Now, the woman Reed sang about — and whose raw talent pop artist Andy Warhol commandeered for two of his famous underground films — is gone. Holly Woodlawn died Sunday at 69. The cause was cancer and cirrhosis, as Penny Arcade, a fellow Warhol superstar who raised funds for Woodlawn in her final days, told The Washington Post in a telephone interview.
“There was no role model for a Holly Woodlawn,” Arcade said. “We’re talking about a time where the reward was freedom in itself. For Holly, whatever sacrifices she made in terms of acceptance of her family and society could never compete with the sense of freedom that Holly needed – the freedom to be herself.”
Woodlawn was born Haroldo Santiago Franceschi Rodriguez Danhakl in 1946 in Puerto Rico. She was not repressed.
“I was raised in Puerto Rico for the first few years of my life, where the culture is more Caribbean,” Woodlawn told the Guardian in 2007. “Everyone’s naked, it’s hotter, you come out earlier. I was having sex when I was seven and eight in the bushes with my uncles and cousins — of course, they were only 11 or 12 themselves. I was raised in a house full of women and my uncle was gay.”
Still, Woodlawn didn’t really recognize the he she started out as.
“I don’t even know who he was,” she said. “When I was younger, I was extremely shy and living in what’s now Miami Beach. My father had a nice job. I guess we were middle income. I had good schools. I just was unhappy because I didn’t know who I was.”
As Reed so memorably wrote, Woodlawn left home at 15 and headed for New York. As a performer with the Play-House of the Ridiculous — what fellow performer Arcade called “the original glitter glam queer political rock-and-roll theater of the 60s” — Woodlawn was soon on the periphery of Warhol’s Factory scene, a hodgepodge of artists, musicians and hustlers re-inventing American culture. And though the pecking order in that scene was ever-shifting, Woodlawn, cast in two landmark Warhol films, “Trash” (1970) and “Women in Revolt” (1971) — found herself at the center of it for a time.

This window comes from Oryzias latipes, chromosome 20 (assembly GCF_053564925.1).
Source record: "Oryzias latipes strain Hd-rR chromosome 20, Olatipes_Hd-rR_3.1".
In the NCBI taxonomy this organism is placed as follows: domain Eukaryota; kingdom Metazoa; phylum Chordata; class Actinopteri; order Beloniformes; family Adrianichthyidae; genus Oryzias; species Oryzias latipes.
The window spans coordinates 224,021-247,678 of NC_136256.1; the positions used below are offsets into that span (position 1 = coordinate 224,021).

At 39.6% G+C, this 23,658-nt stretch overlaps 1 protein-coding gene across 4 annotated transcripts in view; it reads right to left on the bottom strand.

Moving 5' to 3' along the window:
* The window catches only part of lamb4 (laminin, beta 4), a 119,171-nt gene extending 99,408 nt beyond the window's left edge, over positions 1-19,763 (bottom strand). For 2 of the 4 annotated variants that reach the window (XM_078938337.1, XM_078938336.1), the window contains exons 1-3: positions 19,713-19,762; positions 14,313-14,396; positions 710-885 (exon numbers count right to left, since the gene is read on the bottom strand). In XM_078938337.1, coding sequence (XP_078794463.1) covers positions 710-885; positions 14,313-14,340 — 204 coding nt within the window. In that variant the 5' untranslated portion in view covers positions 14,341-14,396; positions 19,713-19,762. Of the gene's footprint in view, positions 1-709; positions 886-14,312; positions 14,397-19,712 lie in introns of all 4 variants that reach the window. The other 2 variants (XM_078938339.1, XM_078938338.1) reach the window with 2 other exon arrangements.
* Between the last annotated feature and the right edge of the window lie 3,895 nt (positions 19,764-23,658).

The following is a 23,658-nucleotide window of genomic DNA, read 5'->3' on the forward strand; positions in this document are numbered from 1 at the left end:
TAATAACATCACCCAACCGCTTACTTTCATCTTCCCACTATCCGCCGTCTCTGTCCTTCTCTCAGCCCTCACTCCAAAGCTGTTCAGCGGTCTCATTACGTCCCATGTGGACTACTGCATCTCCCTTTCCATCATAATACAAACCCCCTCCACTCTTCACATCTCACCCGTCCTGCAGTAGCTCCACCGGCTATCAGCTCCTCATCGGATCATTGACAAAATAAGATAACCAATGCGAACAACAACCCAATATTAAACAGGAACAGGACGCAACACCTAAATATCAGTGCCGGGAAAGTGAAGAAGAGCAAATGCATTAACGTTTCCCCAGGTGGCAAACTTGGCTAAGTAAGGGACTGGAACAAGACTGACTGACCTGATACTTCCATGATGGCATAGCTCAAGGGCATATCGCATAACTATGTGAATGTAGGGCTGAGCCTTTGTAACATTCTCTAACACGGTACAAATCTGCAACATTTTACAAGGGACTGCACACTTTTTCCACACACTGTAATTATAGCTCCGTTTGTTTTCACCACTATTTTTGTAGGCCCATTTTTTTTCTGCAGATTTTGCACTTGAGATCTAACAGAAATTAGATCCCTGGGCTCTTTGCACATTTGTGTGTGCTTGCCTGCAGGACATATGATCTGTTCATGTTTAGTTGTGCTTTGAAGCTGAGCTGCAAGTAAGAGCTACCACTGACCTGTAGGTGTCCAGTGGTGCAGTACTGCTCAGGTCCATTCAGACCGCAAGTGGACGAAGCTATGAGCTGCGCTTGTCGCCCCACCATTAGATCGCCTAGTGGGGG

These were not Hollywood productions.
“Everybody tries to make films very well nowadays,” Paul Morrissey, who directed both films, said of he and Warhol’s commitment to authenticity. “So we go in the opposite direction: We try to make them as badly as possible.”
“Trash” told the tale of heroin addict Joe (Joe Dallesandro, or “Little Joe” of “Walk on the Wild Side”) and Holly (played by Woodlawn) trying to eke out a living — by, among other schemes, faking a pregnancy to get welfare. Like much of Warhol’s filmography, “Trash” is a study in contrasts: amateurish, pioneering, ridiculous and brilliant.
“In spite of the grubbiness of the scene and the ineffectuality of the various disguises and escapes employed by Joe and Holly and the rest, there is no sense of despair,” the New York Times wrote in 1970. “At heart, the film is a kind of exuberant exhibition of total apathy.”
Joe Dallesandro, left, and Holly Woodlawn in “Trash.”
“Women in Revolt” — in which Woodlawn and two other “female impersonators,” as the New York Times put it at the time, play women struggling with female liberation — was both “the ultimate put-down of women’s lib, as well as the ultimate endorsement.”
Of Warhol’s stunt casting, Woodlawn said: “I think that basically Andy just loved glamorous women, and around that time, he just didn’t know any.”
Even the Gray Lady was a bit puzzled. Was this genius, or garbage?